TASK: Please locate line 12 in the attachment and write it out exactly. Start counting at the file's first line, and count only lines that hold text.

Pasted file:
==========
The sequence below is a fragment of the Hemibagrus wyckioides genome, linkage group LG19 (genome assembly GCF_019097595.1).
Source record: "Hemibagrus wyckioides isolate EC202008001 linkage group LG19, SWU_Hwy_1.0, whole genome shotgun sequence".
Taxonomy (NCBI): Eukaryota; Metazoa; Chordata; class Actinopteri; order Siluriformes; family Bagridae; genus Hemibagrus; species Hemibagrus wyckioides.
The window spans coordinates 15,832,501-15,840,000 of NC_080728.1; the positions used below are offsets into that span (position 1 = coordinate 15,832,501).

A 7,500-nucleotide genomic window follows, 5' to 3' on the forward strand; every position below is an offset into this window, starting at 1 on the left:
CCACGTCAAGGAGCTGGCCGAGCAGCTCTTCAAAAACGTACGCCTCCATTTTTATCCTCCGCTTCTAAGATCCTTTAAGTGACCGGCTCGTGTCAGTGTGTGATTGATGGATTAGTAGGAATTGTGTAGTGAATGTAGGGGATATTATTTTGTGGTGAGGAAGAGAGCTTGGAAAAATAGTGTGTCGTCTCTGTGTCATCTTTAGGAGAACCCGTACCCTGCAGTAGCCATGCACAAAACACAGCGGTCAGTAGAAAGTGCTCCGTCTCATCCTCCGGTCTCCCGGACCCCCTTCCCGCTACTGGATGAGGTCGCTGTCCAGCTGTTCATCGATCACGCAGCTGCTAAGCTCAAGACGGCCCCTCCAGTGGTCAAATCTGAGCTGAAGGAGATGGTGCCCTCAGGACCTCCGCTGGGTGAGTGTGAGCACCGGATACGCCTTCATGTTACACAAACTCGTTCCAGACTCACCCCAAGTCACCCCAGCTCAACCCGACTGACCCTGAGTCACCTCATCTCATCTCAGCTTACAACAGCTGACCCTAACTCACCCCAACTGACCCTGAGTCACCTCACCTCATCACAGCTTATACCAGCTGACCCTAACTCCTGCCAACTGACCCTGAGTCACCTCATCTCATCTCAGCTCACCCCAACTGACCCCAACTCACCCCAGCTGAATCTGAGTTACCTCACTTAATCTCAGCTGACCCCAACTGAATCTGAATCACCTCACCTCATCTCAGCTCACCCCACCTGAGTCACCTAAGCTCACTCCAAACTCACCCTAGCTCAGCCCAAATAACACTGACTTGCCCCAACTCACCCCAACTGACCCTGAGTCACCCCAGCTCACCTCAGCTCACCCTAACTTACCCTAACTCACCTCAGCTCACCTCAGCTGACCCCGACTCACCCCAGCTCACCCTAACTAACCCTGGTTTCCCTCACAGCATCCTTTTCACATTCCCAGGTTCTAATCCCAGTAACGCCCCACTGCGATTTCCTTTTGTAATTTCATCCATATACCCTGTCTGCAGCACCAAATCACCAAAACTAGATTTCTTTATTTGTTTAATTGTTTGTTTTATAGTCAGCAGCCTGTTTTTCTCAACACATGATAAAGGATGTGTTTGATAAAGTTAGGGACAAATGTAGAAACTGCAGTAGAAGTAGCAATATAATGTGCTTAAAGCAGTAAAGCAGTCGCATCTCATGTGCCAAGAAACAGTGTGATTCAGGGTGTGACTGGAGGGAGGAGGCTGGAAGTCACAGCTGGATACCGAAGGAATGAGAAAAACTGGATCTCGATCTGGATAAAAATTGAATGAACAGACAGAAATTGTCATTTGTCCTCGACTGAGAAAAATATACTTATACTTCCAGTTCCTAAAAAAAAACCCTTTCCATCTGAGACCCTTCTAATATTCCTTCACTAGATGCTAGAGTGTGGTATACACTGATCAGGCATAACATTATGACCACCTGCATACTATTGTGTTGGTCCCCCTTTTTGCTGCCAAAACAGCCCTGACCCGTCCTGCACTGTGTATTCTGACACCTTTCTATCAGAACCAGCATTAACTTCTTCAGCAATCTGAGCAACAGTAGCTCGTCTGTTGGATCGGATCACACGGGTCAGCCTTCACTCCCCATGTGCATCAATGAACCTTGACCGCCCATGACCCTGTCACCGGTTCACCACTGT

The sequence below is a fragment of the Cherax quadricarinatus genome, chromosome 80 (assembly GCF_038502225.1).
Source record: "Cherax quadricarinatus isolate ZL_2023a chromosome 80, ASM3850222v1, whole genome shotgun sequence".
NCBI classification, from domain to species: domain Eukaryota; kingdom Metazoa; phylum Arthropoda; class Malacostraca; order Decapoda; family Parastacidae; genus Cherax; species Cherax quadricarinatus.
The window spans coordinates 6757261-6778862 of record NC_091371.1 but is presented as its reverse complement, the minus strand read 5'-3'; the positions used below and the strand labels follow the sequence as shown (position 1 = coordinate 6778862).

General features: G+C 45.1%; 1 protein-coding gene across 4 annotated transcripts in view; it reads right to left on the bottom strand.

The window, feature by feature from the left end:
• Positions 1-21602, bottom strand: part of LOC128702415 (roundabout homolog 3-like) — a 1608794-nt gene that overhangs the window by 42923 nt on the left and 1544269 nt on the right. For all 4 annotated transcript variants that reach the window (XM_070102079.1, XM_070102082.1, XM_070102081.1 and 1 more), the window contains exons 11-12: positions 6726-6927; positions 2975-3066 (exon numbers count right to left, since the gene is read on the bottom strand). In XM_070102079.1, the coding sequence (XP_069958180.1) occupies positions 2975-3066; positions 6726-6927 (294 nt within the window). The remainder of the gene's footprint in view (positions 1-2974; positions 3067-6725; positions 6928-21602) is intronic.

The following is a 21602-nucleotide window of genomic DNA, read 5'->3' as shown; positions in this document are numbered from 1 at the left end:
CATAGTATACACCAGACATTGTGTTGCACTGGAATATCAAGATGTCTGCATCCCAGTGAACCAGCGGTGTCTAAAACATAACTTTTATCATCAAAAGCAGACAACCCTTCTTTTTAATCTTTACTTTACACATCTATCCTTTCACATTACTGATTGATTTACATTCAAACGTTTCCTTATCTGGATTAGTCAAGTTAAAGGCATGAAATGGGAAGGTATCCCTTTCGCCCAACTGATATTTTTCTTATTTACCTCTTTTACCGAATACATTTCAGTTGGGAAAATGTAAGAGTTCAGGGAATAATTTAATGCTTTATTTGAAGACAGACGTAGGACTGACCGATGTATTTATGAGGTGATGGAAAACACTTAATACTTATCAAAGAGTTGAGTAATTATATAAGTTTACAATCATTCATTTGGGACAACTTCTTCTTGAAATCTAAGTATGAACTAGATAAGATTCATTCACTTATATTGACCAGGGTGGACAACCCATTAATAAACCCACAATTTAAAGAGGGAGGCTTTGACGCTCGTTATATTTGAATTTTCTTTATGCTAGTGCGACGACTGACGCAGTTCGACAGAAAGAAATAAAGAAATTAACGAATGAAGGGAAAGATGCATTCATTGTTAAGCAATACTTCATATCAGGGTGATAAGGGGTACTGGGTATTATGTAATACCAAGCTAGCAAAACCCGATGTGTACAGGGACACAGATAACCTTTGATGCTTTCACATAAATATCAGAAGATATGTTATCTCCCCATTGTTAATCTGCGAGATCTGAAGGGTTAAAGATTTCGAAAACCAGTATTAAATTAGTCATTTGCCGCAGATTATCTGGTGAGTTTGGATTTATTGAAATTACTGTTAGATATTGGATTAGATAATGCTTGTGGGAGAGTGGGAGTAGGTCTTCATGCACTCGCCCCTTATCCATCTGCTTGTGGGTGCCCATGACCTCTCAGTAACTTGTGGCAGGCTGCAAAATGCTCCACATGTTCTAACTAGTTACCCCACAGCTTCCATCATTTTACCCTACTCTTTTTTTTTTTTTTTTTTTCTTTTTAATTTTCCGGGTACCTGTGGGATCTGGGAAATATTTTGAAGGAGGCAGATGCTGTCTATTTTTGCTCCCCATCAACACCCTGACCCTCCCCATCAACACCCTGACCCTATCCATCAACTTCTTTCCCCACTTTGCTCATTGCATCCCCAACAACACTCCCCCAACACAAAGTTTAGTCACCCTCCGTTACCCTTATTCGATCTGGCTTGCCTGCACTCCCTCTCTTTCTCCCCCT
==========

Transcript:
The window, feature by feature from the left end: